Another shot of icicles on frozen branches. The sunlight almost illuminates the icicles. The smoother bokeh isolates them, making it easier to see what the image actually is.

Another shot of icicles on frozen branches. The sunlight almost illuminates the icicles. The smoother bokeh isolates them, making it easier to see what the image actually is.

Pine needles in the cold sunshine. Very shallow DOF

Pine needles in the cold sunshine. Very shallow DOF

Judy let me take this snap - her smile is so bright in B&W. The dappled light on her face is the result of the sunlight through the leaves above us.

Judy let me take this snap – her smile is so bright in B&W. The dappled light on her face is the result of the sunlight through the leaves above us.

Vivitar 90-230mm f4.5

I mostly shot this to see how much the contrast of the white platter and the dark old wood would play off each other. One thing I love about B&W is that in the absence of color, the sunlight seems so strong on surfaces.

I mostly shot this to see how much the contrast of the white platter and the dark old wood would play off each other. One thing I love about B&W is that in the absence of color, the sunlight seems so strong on surfaces.

Ceramic bird feeders in the sunshine - I had the aperture wide open and enjoyed playing with the DOF

Ceramic bird feeders in the sunshine – I had the aperture wide open and enjoyed playing with the DOF.

Of course – I had to try to get a bird shot in.

I had to try to get one bird shot - I used an old zoom. It was tough to focus a something that moved so fast in the old-school focussing screen. I like the soft look of it.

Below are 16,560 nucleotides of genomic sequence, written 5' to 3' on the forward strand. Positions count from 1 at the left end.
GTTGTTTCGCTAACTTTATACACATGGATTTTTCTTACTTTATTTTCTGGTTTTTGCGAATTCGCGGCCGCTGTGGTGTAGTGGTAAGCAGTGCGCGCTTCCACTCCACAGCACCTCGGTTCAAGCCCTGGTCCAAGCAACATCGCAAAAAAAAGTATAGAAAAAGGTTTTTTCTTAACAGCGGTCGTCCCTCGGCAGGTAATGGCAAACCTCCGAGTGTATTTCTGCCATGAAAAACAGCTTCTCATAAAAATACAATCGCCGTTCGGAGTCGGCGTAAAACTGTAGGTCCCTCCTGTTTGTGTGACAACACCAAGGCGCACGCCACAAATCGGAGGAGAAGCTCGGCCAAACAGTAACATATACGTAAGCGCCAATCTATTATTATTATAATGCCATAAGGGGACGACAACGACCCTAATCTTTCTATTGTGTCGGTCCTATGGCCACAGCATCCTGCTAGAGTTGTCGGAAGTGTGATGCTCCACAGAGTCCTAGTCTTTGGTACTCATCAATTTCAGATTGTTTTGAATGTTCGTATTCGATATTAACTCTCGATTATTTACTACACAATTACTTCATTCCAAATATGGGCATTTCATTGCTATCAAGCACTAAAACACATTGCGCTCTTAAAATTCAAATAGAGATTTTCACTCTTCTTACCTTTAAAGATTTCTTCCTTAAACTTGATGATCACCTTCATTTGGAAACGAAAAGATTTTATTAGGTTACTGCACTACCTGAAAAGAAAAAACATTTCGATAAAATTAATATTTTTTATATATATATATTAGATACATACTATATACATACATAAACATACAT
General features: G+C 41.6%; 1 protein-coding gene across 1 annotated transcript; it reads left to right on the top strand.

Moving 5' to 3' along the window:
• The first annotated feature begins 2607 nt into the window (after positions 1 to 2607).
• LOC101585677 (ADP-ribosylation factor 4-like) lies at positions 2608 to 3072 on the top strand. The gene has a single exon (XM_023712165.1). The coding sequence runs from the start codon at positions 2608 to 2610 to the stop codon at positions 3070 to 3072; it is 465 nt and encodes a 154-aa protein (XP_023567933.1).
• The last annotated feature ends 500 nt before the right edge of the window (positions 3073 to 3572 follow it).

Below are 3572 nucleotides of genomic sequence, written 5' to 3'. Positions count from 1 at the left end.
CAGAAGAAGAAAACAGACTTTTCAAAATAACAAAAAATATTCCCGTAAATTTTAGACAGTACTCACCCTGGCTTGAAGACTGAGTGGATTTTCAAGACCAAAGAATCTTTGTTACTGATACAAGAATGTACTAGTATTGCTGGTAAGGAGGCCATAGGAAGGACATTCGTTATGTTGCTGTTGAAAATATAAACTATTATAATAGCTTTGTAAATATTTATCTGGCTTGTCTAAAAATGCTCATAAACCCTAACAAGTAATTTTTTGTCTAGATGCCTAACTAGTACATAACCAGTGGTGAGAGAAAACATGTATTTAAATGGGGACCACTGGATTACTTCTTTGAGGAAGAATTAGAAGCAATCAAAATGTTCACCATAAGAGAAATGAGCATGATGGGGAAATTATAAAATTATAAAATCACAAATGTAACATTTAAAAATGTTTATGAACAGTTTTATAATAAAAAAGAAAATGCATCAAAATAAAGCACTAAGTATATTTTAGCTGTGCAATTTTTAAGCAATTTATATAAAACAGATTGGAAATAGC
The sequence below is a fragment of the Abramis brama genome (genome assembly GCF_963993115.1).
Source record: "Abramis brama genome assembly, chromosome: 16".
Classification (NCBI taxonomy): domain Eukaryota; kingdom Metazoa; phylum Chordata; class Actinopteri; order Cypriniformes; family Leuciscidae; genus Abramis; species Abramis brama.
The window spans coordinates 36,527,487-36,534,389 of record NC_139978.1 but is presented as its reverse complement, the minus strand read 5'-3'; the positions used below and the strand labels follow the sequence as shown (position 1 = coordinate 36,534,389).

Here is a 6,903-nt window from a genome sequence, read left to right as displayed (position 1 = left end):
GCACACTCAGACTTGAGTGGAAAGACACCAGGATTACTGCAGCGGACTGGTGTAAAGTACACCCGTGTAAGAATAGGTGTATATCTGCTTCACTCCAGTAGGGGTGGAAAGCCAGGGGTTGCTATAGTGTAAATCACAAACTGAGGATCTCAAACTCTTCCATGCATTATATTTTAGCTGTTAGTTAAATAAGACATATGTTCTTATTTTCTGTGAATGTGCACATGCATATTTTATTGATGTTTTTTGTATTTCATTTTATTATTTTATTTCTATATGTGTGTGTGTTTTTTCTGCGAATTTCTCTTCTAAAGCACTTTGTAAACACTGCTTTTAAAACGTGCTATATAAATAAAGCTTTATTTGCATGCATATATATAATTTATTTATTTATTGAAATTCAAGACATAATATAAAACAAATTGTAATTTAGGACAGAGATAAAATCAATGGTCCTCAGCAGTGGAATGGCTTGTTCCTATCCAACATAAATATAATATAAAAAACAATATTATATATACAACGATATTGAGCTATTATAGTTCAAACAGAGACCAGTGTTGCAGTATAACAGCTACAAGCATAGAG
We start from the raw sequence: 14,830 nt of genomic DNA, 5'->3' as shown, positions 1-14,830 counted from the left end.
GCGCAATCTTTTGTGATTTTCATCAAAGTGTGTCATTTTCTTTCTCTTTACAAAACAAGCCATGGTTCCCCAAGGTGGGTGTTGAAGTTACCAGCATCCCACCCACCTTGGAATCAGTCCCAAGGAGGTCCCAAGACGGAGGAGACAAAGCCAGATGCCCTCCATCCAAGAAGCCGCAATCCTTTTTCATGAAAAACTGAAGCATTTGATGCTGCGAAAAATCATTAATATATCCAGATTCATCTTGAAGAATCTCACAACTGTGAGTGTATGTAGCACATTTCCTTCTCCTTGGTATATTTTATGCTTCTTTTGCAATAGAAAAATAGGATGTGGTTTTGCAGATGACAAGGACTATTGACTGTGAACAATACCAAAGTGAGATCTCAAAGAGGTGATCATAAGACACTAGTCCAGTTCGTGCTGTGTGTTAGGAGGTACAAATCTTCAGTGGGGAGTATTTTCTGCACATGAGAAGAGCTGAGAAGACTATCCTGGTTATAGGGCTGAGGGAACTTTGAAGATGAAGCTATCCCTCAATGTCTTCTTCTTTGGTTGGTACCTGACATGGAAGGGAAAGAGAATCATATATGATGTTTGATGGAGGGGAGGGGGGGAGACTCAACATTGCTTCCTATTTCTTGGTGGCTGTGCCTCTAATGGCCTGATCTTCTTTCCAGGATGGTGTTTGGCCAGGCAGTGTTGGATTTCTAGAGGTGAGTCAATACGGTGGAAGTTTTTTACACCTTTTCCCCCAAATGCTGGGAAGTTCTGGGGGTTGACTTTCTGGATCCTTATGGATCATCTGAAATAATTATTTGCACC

It was tough to focus a something that moved so fast in the old-school focussing screen. I think I like the soft look of it.

I’ve actually shot 2 rolls in March – I need to get them over to Fayetteville to see what I’ve got. I shot the first roll before I picked these up and shot mostly with the zoom. The second roll was shot with an OM-1 with some new glass I recently acquired so I’m anxious to see what I can do with it. Honestly, I think I am starting to regain the feel for using these old cameras, it’s like muscle memory. It’s been almost 30 years since I shot one so I was more than rusty. More importantly, focusing on the fundamentals makes me more aware of what I am doing on my modern camera – I am refining some of the settings I use, I am taking more care in focusing, I am shooting more like film.

Taking my Fisheye to San Francisco

I am a fan of Allan at Ohm Sweet Ohm and was talking with him about shooting the Golden Gate Bridge – he works on it every day –  with a fisheye lens. I have been meaning to put a post together ever since. If you want to see some amazing photography of the Golden Gate Bridge, or some really creative imagery of everyday objects, check out Allan’s blog.

I got a chance to spend the day in San Francisco a couple of years ago – it was the day after my nephew’s wedding and my sister-in-law Karen and I explored the parks with our cameras and our National Parks Passport Books. I took my new fisheye lens along for the trip and experimented with it for the first time. I was getting a feel for how much a really wide-angle can distort things.

The Bridge and the Fort

An eye level shot produces minimal distortion on a ling shot.

An eye level shot produces minimal distortion on a long shot.

The same shot through the gage - notice the extreme bend of the parallel poles near the camera.

The same shot through the gate – notice the extreme bend of the parallel poles near the camera.

A shot directly up from inside Fort Point bents the brick walls of the fort inward.

A shot directly up from inside Fort Point bends the brick walls of the fort inward.